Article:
The following resources were compiled for parents beginning their dyslexia journey. The mission of DD-MN is to ensure that children struggling with dyslexia have the ability to reach their full potential with access to an equitable education. We hope these resources will assist you in advocating for your child in your school district and inspire you to take further action in your community on behalf of all the children in MN.
- Don't believe the myths! Dr. Nadine Gaab debunks several myths on the Gaab Lab website.
- Minnesota Department of Education (MDE) has a Dyslexia webpage.
- Get answers to the question, "What to do if your child's school isn't teaching reading right?" from Emily Hanford. Want to know more about reading programs? See the Colorado Department of Education's 2020 Advisory List of Instructional Programming and Louisa Moats' paper, "Whole-Language High Jinks: How to Tell When 'Scientifically-Based Reading Instruction' Isn't".
- MDE has put together a Dyslexia Screening Guide for MN School districts to help them be compliant with the new dyslexia screening law. Find the Dyslexia Screening Guide on the MDE website. This guidance is provided to address district response to students with characteristics of dyslexia under Minnesota's reading intervention law. (The following question would be a great question to ask your school district: "What was the reporting results that our district provided to MDE last July about our districts' efforts to screen and identify students with dyslexia per MN Statute 120B.12, Subd 2?")
- MDE, in collaboration with Decoding Dyslexia MN, has created an informational guide called Navigating the School System When a Student is Struggling with Reading or Dyslexia (2015). This informational paper addresses the terms used to describe a struggling reader and how to navigate services and supports within the school and community. Note that some state statutes have changed since publication.
- In October 2015, Michael Yudin, with the U.S. Department of Education, wrote a letter offering guidance to clarify that there is nothing in IDEA that prohibits the use of the terms dyslexia, dyscalculia, and dysgraphia in the IDEA evaluation, eligibility determinations, and the IEP documents.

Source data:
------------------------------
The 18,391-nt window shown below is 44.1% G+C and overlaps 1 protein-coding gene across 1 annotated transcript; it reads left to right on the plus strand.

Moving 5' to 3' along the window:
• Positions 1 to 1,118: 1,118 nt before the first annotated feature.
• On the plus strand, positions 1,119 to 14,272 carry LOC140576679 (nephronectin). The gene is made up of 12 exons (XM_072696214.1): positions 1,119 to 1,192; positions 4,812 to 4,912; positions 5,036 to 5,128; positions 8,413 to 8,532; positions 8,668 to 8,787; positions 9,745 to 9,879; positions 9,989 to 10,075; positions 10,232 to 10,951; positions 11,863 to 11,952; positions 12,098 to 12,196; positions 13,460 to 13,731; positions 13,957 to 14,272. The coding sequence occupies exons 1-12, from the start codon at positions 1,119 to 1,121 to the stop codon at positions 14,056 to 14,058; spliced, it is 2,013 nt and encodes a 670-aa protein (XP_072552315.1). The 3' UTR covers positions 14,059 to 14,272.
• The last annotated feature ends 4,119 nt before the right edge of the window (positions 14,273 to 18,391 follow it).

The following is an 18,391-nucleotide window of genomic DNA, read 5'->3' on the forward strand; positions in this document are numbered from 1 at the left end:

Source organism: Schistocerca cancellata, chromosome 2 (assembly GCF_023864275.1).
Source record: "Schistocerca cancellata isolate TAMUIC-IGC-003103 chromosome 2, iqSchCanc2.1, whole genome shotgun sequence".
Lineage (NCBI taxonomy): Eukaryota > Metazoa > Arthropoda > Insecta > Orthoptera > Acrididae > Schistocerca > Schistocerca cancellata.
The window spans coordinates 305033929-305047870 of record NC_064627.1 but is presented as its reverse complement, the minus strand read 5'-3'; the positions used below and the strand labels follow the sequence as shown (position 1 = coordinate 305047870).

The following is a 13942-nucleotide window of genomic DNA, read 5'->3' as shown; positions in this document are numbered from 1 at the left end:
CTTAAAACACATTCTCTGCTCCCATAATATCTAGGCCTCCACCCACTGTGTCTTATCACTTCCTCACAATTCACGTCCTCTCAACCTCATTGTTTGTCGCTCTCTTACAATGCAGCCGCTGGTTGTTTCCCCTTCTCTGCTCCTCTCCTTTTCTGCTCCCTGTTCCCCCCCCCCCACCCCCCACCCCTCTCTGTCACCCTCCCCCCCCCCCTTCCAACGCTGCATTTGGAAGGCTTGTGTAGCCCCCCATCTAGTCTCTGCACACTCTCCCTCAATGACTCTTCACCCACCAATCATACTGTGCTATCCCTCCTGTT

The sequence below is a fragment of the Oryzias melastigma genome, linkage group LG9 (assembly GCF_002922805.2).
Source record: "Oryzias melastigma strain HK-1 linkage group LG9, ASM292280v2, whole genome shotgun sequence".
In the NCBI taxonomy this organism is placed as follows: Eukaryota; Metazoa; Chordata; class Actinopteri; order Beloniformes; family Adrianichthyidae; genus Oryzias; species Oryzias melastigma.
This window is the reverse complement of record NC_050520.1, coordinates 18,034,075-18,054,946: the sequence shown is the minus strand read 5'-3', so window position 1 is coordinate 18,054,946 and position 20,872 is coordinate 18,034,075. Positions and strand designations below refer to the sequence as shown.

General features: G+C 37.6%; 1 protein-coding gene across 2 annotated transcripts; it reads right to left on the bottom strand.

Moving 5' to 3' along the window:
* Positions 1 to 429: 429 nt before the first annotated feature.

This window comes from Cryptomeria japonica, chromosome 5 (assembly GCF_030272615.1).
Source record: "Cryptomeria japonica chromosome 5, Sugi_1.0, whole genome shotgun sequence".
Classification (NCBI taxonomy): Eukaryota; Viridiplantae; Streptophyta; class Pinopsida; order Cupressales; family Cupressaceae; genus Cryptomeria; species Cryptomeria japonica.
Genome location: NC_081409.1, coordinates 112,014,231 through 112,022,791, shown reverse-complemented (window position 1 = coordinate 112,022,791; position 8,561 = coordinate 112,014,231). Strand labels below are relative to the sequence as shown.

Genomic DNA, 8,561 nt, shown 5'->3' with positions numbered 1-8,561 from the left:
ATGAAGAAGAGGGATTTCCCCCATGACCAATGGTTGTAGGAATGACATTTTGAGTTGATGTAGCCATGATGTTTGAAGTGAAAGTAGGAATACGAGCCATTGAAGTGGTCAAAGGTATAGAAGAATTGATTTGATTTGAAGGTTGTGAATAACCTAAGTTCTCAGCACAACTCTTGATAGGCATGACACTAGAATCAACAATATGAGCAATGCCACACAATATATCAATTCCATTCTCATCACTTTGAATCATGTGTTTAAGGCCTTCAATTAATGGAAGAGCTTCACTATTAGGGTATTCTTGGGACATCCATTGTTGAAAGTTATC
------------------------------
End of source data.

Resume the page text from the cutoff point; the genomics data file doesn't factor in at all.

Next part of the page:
- In November 2015, Michael Yudin wrote another letter stating that children with disabilities must be held to high expectations and meaningful access to a State's academic content standards. The IEP must align with the content standards for the grade that the child is enrolled.
- This School template letter can be addressed and sent to your school board requesting them to take action helping students with dyslexia.
- Kelly Sandman-Hurley from the Dyslexia Training Institute wrote a wonderful speech for a School Board Meeting. You can edit it with your own information to deliver a speech at YOUR school board meeting.
- This resource you can sent or print and give to your school - Dyslexia in the Classroom - What Every Teacher Needs to Know - International Dyslexia Association
- From the Nation Center for Learning Disabilities, comes The Dyslexia Toolkit. It contains a lot of signs and symptoms of dyslexia and different age levels.
- One-page Dyslexia Awareness Handout that you can print and distribute to family, friends, professionals, teachers, etc. to create awareness of dyslexia symptoms and supplying resources.
Parents Advocacy For Struggling Readers - What Does MN Statute have to say?
"My school doesn’t say dyslexia."
In 2015, the definition of dyslexia was passed into MN Statute 125A.01, Subd 2. The Minnesota Department of Education (MDE) also says dyslexia.
"Our school doesn’t have any resources on dyslexia."
A comprehensive guide was developed by MDE and Decoding Dyslexia MN called “Navigating the School System when a Child is Struggling with Reading or Dyslexia”. and can be found under Parent Resources.
In 2017, funds were appropriated for MDE to hire a Dyslexia Specialist to provide technical assistance for dyslexia, to serve as the primary source of information, to support schools in addressing the needs of students with dyslexia, and to increase professional awareness and instructional competencies to meet the needs of these students (MN Statute 120B.122).
"How are schools identifying and serving students that have characteristics of dyslexia?"
MN Statute 120B.12, Subd 2, states that each school district must report to MDE their “efforts to screen and identify students with dyslexia to the commissioner by July 1st of each year.” A student identified must be provided with alternative instruction under MN Statute 125A.56 Subd 1, that is multisensory, systematic, sequential, cumulative, and explicit.
In 2017, MN Statute 120B.12, Subd 3b, was changed to state that a “school district is strongly encouraged to provide a Personal Learning Plan for a student who is unable to demonstrate grade-level proficiency, and should be developed in consultation with the student’s parent or guardian. The personal learning plan must address knowledge gaps and skill deficiencies”.
"My school wants to stop reading intervention since my child is past 3rd grade."
In 2017, an amendment was added to MN Statute 120B.12, Subd 3, stating that the district must continue to provide reading intervention past 3rd grade until the child is reading at grade level.
"How do I know what assessments our elementary school provides to track reading progress?"
Each school district is required to have a Local Literacy Plan posted on its website per MN Statute 120B.12, Subd 4a, that explains the school’s “plan to have every child reading at or above grade level no later than the end of grade 3”. If you can’t find it on your district’s website, ask for it.
For a printable version of the above statements, Printable Version.
For a longer version including the statute language, Longer Version with Statutes.